The first Beatles album released in North America isn’t what you think it was. Capitol Canada got the jump on us by issuing their second British LP, what we know as Meet The Beatles! a couple months ahead of Capitol US, under the augmented title Beatlemania! With The Beatles. That was followed by Twist and Shout, the Canadian version of their first LP Please Please Me. The final Canadian-exclusive Capitol release was The Beatles’ Long Tall Sally, which incorporated the British EP of the same name with four tracks already released on the Beatlemania! album. The cover design was virtually identical to Capitol US’s The Beatles’ Second Album. From here on Capitol Canada followed the U.S. releases, beginning with A Hard Day’s Night.

Beatles Canada LongTallySally       Beatles Second Album cover

Nor was their time wasted with Tony Sheridan. Their first professional recordings were backing the English singer on five tracks in 1961, although they were credited then as The Beat Brothers. “My Bonnie” (Polydor, 1962) would be the single that brought them to the attention of their future promoter Brian Epstein. And these recordings would be twice issued, as The Beatles with Tony Sheridan and Their Guests, augmented by six tracks featuring Danny Davis & the Titans (MGM/Atco, Feb. 2, 1964, chart peak 68); and then as Ain’t She Sweet, featuring an entire side devoted to British Invasion band the Swallows (Atco, Oct. 5, 1964).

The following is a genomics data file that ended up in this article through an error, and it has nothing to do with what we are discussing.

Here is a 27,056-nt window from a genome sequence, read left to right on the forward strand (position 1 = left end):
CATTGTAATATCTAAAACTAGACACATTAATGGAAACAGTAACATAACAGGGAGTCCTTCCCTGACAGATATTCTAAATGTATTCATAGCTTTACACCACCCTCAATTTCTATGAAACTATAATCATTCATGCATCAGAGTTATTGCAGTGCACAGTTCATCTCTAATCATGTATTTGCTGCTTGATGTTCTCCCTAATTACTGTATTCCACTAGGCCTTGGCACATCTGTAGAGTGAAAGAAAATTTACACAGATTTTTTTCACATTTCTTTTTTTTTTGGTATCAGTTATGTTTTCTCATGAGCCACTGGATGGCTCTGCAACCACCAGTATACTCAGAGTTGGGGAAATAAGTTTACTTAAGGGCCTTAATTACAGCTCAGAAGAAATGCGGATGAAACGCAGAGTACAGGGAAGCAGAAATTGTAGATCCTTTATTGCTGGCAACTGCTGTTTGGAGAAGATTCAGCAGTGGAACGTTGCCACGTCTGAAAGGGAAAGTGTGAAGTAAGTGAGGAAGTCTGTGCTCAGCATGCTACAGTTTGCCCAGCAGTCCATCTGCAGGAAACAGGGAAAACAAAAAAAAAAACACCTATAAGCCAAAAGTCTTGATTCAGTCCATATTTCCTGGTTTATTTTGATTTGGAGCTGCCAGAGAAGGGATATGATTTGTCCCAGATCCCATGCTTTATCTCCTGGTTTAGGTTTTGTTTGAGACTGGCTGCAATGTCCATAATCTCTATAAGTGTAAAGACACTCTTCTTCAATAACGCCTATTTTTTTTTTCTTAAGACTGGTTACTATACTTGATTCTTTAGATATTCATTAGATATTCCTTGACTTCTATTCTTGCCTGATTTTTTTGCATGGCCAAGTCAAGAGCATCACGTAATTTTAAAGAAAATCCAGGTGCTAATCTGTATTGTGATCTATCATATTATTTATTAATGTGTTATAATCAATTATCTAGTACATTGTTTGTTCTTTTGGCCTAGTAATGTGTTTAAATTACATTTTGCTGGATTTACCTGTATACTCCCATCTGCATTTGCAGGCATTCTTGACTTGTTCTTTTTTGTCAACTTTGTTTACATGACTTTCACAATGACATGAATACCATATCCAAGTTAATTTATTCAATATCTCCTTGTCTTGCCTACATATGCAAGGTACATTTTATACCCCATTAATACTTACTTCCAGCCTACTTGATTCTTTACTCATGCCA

Beatlesmgm w Tony Sheridan      Beatlesatco Ain't she Sweet

Here’s a misleading list of all the Beatles’ albums from 1964:

-Official British releases for 1964: 

Long Tall Sally (EP, June 19)

A Hard Day’s Night (July 10)           

Beatles for Sale (Dec. 4)

Beatles A Hard Day's Night U.K. cover      Beatels for sale

-Beatles releases by Capitol Records for 1964:         

Meet the Beatles (January 20)        

The Beatles’ Second Album (April 10)    

Something New (July 20)    

The Beatles’ Story (Nov. 23)

Beatles ’65 (Dec. 15)

beatles meet the beatles     Beatles Something newBeatles 65 vinyl

Beatles A Hard Day's night United Artists cover
U.S. release A Hard day’s Night, United Artists, released June 26, 1964

-Vee Jay LPs: 

Introducing the Beatles (Jan. 27)

Songs, Pictures and Stories of the Fabulous Beatles (October)      

The Beatles vs. the Four Seasons (Oct.)     

Jolly What! England’s Greatest Recording Stars: The Beatles and Frank Ifield On Stage (Feb. 26)

[reissued in October as The Beatles and Frank Ifield On Stage]  

Hear the Beatles Tell All (Nov.)

 

-Reissues of 1961 recordings with Tony Sheridan:  

The Beatles with Tony Sheridan and Their Guests (Atco, Feb. 2)

Ain’t She Sweet (Atco, Oct.5) 

 

Mikes’ latest book, FATHERS AND DAUGHTERS, is available at amazon.com.

Mike’s Amazon page:

https://www.amazon.com/Mr.-Michael-Robbins/e/B00CMHSMYA

 

 

Response to Rick Wiles: ‘we will impose christian rule’

Christian TV Host Rick Wiles: We Will Impose Christian Rule In This Country

I hate to break this to you, Ricky, but, uh…your religion, Christianity? It’s kind of based on Judaism. Every bit of it. The Ten Commandments, Genesis, Noah and the Ark, Isaiah, Jonah, Moses? ALL JUDAIC FOLKLORE. Oh, and Jesus? Yep. He was a Jew. I’m afraid you’ll have to blame the Romans for slapping the ‘Christian’ label on us; our ancestors didn’t pick it, we just decided to own it.